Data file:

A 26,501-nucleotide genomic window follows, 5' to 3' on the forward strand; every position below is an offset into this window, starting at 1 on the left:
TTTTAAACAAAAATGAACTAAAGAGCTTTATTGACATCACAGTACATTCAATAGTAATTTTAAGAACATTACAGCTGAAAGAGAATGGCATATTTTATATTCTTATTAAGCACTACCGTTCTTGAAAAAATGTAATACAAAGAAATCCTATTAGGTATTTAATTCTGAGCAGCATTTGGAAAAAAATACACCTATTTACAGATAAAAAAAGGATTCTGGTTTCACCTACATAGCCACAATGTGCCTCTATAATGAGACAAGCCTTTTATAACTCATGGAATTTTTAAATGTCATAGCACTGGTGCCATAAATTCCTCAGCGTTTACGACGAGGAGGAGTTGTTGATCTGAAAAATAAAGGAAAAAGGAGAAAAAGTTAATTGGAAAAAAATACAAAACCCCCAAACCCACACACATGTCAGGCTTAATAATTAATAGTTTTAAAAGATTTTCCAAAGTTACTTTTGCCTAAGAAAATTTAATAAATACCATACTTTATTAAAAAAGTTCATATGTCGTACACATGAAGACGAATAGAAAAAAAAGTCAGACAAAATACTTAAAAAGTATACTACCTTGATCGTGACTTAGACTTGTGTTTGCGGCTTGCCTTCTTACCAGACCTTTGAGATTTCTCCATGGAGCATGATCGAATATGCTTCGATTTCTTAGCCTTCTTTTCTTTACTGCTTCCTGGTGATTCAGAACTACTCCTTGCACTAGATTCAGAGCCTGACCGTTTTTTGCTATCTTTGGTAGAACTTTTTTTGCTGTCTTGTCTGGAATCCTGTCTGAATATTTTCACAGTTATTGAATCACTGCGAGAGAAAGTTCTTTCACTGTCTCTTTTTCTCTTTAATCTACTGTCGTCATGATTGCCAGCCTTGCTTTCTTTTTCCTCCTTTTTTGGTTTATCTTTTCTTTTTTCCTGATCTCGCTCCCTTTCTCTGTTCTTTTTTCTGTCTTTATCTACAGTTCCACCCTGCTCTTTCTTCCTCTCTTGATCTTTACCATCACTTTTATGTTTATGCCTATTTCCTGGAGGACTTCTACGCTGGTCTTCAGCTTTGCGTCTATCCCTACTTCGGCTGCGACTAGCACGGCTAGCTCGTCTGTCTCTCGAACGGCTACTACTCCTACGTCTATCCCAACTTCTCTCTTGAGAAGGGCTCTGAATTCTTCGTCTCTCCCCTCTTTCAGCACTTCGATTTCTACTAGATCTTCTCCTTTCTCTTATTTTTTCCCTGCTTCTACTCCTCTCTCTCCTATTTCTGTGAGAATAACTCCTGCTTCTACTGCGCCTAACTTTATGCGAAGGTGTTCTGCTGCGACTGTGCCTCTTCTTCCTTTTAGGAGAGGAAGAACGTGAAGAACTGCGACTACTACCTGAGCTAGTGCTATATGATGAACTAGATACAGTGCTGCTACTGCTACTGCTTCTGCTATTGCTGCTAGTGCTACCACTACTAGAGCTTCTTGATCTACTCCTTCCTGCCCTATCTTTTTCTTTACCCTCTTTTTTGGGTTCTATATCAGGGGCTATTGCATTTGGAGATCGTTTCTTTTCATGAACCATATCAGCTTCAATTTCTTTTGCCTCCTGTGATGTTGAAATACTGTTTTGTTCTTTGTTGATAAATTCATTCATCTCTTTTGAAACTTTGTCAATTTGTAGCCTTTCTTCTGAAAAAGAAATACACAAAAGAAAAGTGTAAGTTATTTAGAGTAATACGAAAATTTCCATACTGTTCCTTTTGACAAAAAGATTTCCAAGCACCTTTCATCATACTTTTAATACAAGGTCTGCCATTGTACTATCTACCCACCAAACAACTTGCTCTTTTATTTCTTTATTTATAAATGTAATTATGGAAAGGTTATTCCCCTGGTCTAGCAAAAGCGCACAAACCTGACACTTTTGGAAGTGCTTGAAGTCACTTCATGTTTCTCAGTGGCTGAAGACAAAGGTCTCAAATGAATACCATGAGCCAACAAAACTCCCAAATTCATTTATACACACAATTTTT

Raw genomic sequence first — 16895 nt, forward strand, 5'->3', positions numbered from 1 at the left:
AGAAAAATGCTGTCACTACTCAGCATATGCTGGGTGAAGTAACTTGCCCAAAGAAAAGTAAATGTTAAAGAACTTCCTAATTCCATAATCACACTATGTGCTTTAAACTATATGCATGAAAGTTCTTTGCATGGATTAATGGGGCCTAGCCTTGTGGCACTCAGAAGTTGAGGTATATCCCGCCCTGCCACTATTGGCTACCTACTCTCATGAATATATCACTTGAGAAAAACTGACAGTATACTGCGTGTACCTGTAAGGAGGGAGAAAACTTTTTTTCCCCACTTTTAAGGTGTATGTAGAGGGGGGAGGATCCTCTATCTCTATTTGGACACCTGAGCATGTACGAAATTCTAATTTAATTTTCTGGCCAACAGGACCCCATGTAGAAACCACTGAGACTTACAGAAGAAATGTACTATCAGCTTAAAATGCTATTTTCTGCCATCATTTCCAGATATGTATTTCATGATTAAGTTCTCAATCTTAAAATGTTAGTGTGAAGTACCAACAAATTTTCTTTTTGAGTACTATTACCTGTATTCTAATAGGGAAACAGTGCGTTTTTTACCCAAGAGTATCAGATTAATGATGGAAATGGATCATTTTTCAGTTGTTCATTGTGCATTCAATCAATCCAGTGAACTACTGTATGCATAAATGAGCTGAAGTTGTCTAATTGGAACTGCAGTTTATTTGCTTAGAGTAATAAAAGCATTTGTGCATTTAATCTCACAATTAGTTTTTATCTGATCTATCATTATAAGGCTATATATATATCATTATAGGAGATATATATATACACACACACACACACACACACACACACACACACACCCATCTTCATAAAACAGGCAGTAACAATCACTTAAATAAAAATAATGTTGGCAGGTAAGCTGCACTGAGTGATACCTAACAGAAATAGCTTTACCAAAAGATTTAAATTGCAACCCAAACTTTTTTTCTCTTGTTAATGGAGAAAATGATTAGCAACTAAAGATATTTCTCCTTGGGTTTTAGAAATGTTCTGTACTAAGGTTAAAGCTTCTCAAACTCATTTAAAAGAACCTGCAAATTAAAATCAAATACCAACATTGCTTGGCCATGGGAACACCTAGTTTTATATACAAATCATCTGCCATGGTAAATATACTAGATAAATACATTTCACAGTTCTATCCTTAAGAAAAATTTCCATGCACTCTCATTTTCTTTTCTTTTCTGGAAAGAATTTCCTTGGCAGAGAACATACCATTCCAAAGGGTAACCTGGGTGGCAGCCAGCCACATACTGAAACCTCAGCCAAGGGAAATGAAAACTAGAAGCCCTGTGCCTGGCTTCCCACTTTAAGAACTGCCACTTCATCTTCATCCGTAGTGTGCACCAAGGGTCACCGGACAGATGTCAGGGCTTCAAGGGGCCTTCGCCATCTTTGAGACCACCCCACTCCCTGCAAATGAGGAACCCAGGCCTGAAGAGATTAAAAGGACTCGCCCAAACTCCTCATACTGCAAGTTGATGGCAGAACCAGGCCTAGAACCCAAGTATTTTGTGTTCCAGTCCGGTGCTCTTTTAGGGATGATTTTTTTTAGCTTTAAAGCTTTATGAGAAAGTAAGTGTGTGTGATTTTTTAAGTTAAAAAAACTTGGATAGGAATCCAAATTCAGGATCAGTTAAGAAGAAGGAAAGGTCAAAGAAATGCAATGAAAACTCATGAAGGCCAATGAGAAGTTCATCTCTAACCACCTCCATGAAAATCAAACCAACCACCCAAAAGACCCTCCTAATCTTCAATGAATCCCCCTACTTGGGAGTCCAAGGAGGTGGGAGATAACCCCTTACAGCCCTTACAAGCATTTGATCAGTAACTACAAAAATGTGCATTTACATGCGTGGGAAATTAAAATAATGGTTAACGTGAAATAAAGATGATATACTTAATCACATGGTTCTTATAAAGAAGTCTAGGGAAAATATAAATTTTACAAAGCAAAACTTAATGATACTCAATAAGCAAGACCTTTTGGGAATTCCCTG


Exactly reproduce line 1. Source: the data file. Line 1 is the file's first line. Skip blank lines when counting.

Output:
A 26,501-nucleotide genomic window follows, 5' to 3' on the forward strand; every position below is an offset into this window, starting at 1 on the left: